SHORT HISTORY - DEFENDU

Origins and Development

W. E. Fairbairn
W. E. Fairbairn

Defendu (aka Close Quarter Fighting System), a highly effective hand-to-hand combat system, was developed in the early 20th century by British naval officer William E. Fairbairn. Fairbairn, who had extensive experience in martial arts, served in the Shanghai Municipal Police (SMP) during a time when the city was rife with crime and violence. His experiences in Shanghai, particularly the numerous street fights and close-quarters confrontations he encountered, highlighted the need for a practical, efficient self-defense system. Drawing from his black belt expertise in Judo and Ju-Jitsu, Fairbairn began to formulate a new method of combat that prioritized simplicity, speed, and effectiveness.

Influences from Savate, Boxing, and Wrestling

Defendu (1926) by Fairbairn
Defendu (1926) by Fairbairn

Fairbairn's development of Defendu was further influenced by his studies in other martial disciplines, including Savate, Boxing, and Wrestling. His training in Savate, the French martial art known for its powerful and precise kicking techniques, provided him with a comprehensive understanding of striking with the legs. Meanwhile, his boxing experience added a robust set of hand strikes and defensive maneuvers, emphasizing the importance of agility, footwork, and powerful punches. His wrestling background introduced grappling techniques, throws, and holds, which became essential components of Defendu's arsenal, particularly in close-quarters situations.

Collaboration with Eric A. Sykes

British soldiers practicing Defendu
British soldiers practicing Defendu

The creation of Defendu was significantly shaped by Fairbairn's collaboration with Eric A. Sykes, a former colleague and skilled marksman. Together, they refined the techniques and principles that would become the core of Defendu, emphasizing strikes to vulnerable areas, joint locks, throws, and the use of everyday objects as improvised weapons. The system was designed to be quickly learned and easily applied in real-world situations, making it ideal for law enforcement and military personnel who might not have the luxury of years of martial arts training.

World War II and Military Adoption

British Commandos during World War II (Normandy)
British Commandos during World War II (Normandy)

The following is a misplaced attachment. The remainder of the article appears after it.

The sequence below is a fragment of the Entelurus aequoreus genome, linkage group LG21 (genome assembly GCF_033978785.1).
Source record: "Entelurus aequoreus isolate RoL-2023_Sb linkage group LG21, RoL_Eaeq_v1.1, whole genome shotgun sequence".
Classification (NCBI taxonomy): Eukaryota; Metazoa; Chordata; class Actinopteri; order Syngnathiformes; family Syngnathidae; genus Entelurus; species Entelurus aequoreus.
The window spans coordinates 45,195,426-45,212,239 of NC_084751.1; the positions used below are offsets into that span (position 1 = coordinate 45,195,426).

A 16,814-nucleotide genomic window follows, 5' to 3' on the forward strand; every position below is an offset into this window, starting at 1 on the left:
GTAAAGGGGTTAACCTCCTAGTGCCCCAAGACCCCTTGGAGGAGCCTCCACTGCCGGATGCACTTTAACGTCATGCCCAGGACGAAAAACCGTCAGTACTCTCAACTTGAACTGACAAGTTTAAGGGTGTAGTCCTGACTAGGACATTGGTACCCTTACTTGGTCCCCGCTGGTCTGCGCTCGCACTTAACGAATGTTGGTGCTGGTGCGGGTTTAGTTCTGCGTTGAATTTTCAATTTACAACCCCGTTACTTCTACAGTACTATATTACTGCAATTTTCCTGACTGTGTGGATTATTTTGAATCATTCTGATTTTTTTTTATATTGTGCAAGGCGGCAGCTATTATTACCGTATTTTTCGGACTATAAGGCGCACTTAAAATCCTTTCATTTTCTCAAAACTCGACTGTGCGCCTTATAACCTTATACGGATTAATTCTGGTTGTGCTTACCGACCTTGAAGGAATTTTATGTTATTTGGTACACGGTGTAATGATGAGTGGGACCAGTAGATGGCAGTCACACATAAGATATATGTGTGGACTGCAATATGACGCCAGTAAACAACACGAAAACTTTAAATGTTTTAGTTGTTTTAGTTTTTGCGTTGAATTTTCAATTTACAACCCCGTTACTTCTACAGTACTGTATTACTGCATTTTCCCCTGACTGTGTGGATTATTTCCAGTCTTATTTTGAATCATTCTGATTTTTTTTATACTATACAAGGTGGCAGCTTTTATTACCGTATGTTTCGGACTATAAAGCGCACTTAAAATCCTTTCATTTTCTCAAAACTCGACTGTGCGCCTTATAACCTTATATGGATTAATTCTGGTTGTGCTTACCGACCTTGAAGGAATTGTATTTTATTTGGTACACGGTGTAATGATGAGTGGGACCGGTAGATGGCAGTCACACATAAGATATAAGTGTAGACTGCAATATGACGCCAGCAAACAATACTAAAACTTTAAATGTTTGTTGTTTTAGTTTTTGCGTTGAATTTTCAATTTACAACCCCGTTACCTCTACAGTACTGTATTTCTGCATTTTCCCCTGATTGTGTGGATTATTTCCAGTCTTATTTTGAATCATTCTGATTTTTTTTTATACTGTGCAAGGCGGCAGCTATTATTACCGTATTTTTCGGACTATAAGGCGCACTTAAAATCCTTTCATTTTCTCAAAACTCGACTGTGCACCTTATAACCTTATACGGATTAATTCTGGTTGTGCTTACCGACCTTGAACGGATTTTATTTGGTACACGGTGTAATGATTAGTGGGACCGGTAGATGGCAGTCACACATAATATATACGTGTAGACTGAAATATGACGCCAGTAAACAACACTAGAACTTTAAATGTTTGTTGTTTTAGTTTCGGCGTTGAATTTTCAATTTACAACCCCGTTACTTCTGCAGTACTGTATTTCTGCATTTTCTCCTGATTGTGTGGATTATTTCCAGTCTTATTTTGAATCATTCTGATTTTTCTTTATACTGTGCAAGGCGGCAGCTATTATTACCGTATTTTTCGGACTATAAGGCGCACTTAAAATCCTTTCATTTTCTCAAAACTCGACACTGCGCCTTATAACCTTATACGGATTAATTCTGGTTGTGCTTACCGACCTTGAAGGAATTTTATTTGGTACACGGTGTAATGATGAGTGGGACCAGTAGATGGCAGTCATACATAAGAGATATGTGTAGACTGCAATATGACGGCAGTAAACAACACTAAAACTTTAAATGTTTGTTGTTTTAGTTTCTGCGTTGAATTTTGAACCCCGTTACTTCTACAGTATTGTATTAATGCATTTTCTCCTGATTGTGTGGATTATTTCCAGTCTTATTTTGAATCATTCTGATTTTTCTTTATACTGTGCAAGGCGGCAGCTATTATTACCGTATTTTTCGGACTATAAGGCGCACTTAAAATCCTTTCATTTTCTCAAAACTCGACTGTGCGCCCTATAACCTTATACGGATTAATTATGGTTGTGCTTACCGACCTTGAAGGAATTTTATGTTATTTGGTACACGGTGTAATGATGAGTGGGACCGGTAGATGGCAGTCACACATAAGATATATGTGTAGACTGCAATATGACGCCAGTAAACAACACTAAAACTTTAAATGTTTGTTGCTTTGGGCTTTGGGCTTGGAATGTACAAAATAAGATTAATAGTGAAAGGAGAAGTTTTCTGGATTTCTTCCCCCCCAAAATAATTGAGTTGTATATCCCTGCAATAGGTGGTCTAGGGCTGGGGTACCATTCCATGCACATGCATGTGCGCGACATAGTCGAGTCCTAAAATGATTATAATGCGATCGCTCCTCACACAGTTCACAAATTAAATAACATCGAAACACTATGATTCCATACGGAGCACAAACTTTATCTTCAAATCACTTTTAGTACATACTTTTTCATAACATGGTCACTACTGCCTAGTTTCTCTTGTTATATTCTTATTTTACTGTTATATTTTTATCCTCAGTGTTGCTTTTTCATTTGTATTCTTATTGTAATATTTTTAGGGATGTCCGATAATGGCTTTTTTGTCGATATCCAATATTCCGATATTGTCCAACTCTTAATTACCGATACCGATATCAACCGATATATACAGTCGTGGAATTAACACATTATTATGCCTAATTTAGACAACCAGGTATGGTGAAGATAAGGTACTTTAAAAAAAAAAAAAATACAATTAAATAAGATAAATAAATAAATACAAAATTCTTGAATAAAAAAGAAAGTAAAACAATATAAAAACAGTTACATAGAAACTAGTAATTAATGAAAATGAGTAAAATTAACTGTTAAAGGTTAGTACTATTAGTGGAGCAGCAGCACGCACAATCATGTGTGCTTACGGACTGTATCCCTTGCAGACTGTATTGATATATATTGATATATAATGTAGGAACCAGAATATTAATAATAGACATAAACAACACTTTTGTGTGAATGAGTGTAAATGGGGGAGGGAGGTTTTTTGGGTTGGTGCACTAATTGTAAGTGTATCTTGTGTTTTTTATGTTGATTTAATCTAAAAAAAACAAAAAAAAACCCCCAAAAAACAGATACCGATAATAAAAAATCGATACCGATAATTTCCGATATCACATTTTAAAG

The outbreak of World War II saw Defendu gain prominence as Fairbairn and Sykes were recruited to train Allied forces in hand-to-hand combat and close-quarters battle techniques. Their system was incorporated into the training programs of elite units such as the British Commandos, the Special Operations Executive (SOE), and the Office of Strategic Services (OSS), the precursor to the CIA. Defendu's brutal efficiency and adaptability made it an invaluable asset in the war effort, with Fairbairn and Sykes' methods being credited with saving countless lives on the battlefield.

Post-War Influence and Evolution

US Marines practicing MCMAP
US Marines practicing MCMAP

Post-war, Defendu's influence continued to spread as veterans and law enforcement officers sought out effective self-defense training. Fairbairn's techniques were adapted and incorporated into various military and police training programs worldwide. Although the name "Defendu" was eventually overshadowed by other martial arts and combat systems, its legacy persisted in the form of modern combatives and self-defense methodologies. The principles of Defendu can be seen in systems such as Krav Maga, Marine Corps Martial Arts Program (MCMAP), and other tactical training programs that emphasize practical, real-world applications over traditional martial arts forms.

Resurgence and Modern Adaptations

In recent years, there has been a resurgence of interest in Defendu, driven by a desire to return to the roots of practical self-defense. Practitioners and instructors have revisited Fairbairn's original teachings, seeking to preserve and promote the system's core principles. This renewed focus has led to a revival of Defendu training, with modern adaptations that integrate contemporary knowledge and techniques while staying true to the system's original ethos.

Legacy and Continuing Relevance

Defendu's enduring appeal lies in its foundational philosophy: the most effective self-defense is that which can be learned quickly, remembered easily, and applied effectively in the most stressful situations. This philosophy, born out of the violent streets of early 20th-century Shanghai and honed in the crucible of World War II, remains relevant today, offering valuable lessons for anyone interested in practical self-defense.

As Defendu continues to evolve, it serves as a testament to the vision of William E. Fairbairn and Eric A. Sykes, whose pioneering work in the field of combatives laid the groundwork for many of the modern systems in use today. Their commitment to creating a practical, effective means of self-defense has left an indelible mark on the world of martial arts and combative training, ensuring that the legacy of Defendu will endure for generations to come.